Despite a history of discrimination and racism and a current government that is lackluster at best, and mired in corruption, South Africa, according to John Campbell, an American diplomat who served in the U.S. Embassy from 1993 to 1996, during the transition from apartheid to a black-led government, believes that the country’s well-established rule of law will enable it to weather its current crises. In Morning in South Africa Campbell discusses the history of the country, its hot button issues of land reform, health care, education reform, and the economic inequality that persists more than 20 years post-apartheid.
Campbell believes that a closer relationship can be forged between the U.S. and South Africa, to the benefit of both countries, but it must wait for a new government to replace that of current president Jacob Zuma, who as president has made many of the country’s problems worse.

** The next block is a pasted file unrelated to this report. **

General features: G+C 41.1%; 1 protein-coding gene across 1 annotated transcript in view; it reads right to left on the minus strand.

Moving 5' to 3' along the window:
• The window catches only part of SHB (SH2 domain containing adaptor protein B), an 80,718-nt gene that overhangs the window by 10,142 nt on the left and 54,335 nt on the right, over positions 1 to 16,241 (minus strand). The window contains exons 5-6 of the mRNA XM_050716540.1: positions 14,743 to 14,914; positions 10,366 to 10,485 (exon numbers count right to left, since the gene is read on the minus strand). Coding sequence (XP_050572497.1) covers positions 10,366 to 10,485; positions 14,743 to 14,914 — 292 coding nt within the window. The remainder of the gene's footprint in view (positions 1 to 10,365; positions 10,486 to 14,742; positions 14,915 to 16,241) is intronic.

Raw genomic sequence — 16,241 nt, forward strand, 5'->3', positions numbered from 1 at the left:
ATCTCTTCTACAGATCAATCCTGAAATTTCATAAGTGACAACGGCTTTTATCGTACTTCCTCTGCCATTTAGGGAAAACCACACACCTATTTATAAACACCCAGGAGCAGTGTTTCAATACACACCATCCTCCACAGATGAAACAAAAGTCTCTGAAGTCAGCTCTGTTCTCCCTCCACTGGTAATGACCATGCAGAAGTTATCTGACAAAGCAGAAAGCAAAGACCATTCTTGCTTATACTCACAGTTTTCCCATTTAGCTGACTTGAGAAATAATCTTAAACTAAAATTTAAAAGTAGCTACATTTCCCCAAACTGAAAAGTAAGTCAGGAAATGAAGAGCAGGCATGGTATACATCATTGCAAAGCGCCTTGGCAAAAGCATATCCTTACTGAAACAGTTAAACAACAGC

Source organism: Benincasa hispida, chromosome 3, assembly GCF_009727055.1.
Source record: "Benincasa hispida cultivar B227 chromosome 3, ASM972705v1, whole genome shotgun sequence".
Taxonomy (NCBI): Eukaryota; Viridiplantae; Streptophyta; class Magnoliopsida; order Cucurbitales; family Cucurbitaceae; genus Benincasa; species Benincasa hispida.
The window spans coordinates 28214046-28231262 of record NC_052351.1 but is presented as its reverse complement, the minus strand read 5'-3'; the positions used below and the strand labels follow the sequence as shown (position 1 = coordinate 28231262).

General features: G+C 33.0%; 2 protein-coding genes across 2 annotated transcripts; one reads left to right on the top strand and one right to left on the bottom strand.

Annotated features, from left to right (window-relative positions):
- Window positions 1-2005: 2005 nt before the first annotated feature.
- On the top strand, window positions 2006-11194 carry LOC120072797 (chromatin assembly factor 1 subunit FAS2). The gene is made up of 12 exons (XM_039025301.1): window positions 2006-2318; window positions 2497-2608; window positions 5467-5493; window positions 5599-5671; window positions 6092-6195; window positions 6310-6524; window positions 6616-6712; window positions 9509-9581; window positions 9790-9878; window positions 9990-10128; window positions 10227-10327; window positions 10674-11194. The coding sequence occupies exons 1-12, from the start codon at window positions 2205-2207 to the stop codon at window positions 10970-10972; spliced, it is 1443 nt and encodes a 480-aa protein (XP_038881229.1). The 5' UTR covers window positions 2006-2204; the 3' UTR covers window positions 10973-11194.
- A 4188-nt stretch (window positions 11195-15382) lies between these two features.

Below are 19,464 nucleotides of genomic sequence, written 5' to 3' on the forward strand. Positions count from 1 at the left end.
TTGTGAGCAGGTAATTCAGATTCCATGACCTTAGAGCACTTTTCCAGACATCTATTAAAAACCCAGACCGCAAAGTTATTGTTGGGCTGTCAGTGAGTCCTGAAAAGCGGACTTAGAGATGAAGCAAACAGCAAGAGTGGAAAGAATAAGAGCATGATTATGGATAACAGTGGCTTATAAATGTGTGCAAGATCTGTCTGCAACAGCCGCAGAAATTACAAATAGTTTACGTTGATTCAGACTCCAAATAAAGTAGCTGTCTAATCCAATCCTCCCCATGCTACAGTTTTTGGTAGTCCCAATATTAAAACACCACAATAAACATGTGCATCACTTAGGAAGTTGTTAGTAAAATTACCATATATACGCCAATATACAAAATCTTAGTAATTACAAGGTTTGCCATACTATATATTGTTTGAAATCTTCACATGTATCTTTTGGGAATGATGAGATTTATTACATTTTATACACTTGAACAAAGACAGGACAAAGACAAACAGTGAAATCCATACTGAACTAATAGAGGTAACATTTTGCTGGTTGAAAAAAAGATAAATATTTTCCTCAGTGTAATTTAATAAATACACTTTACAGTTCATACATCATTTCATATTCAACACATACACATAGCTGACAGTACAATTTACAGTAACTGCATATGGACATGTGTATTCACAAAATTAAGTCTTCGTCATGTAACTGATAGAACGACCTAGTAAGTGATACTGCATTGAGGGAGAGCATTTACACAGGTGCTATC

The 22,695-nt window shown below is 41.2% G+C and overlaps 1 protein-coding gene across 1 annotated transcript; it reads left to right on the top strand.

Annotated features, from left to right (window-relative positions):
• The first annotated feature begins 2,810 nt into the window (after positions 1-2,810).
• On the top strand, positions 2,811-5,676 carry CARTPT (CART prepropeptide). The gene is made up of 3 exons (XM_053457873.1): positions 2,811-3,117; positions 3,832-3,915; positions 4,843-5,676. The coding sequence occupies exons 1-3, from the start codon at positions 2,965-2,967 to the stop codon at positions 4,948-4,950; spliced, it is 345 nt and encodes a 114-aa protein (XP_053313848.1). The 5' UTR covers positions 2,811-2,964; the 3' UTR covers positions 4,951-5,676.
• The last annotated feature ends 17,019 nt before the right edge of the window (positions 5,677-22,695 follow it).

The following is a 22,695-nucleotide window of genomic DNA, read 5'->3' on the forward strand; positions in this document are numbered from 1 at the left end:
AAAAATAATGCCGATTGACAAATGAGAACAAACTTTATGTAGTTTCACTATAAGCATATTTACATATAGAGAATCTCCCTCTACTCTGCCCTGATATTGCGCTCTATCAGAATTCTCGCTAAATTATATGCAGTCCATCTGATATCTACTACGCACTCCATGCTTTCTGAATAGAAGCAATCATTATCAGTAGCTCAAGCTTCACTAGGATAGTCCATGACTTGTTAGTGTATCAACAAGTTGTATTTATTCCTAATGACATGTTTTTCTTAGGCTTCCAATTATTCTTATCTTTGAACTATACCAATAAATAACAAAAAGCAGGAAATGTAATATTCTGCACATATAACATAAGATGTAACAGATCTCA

Written from the perspective of someone who represented U.S. interests in the country, but at the same time got to know the culture and society well, this Council on Foreign Relations volume should be required reading for every member of the incoming American administration, but in particular, the new political occupants at the Department of State, not just for what it can teach them about South Africa, but for what they can learn about how American diplomats work to support and defend the Constitution, and on behalf of all Americans, regardless of who occupies the White House. It should also be required reading for all Americans; a primer on foreign relations through the lens of relations with one country.
I received this book as a gift.
I give Campbell five stars for this excellent study.